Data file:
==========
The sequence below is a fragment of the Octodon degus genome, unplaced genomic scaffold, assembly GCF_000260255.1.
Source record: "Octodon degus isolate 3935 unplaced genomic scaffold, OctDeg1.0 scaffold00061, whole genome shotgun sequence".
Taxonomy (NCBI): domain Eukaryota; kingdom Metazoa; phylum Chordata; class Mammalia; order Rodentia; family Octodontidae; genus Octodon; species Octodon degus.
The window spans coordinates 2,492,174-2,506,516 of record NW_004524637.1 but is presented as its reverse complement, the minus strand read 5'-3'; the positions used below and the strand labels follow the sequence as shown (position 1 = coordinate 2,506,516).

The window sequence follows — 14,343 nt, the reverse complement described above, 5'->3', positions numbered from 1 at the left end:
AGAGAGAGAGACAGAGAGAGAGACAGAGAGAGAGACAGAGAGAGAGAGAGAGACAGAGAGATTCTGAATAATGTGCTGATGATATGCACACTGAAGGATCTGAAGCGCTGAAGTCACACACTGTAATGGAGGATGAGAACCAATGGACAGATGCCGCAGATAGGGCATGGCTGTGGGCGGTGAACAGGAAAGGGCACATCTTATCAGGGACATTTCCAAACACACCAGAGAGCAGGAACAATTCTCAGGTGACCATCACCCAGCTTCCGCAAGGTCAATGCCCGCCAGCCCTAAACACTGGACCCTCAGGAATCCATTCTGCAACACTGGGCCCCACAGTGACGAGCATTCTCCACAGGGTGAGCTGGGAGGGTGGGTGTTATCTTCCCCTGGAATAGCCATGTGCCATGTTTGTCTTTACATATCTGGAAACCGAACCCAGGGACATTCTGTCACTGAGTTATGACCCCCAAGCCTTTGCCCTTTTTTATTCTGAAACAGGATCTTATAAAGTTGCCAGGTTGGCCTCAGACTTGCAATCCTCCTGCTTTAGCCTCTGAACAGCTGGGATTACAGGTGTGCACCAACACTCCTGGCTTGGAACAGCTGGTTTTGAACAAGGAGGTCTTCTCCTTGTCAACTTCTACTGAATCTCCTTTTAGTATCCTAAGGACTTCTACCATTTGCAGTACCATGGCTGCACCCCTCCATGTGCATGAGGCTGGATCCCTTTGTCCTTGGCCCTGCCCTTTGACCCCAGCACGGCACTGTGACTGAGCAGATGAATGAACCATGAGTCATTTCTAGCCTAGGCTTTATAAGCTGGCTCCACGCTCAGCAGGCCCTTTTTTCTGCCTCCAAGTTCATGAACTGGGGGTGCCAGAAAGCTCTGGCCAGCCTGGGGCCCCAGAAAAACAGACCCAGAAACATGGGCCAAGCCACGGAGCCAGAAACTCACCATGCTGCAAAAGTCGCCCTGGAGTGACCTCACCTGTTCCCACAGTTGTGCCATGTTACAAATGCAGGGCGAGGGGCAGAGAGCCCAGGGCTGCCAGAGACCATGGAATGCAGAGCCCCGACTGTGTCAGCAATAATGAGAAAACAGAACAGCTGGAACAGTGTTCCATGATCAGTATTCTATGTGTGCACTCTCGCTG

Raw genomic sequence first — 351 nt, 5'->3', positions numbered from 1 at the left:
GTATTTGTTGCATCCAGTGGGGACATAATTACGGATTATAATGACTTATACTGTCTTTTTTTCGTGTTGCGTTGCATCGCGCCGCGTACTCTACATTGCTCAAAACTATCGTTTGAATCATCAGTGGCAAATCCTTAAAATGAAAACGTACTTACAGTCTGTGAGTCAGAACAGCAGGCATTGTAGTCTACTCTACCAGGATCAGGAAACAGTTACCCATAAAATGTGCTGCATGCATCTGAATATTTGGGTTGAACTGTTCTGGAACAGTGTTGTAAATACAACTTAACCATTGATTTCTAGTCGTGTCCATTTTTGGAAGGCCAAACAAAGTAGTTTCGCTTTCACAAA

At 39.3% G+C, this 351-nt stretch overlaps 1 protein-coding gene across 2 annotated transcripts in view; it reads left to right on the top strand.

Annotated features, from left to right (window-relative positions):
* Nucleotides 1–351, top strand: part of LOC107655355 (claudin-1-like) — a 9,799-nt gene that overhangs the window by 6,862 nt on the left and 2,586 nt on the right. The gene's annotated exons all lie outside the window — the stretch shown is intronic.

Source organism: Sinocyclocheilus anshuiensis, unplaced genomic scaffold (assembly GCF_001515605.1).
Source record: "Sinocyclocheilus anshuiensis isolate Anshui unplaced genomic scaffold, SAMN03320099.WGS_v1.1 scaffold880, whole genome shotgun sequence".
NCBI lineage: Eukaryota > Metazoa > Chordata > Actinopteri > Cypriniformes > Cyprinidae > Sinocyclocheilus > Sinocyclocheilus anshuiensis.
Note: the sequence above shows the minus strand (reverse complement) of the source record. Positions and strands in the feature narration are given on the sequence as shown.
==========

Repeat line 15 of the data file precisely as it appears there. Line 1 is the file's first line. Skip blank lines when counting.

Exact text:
Note: the sequence above shows the minus strand (reverse complement) of the source record. Positions and strands in the feature narration are given on the sequence as shown.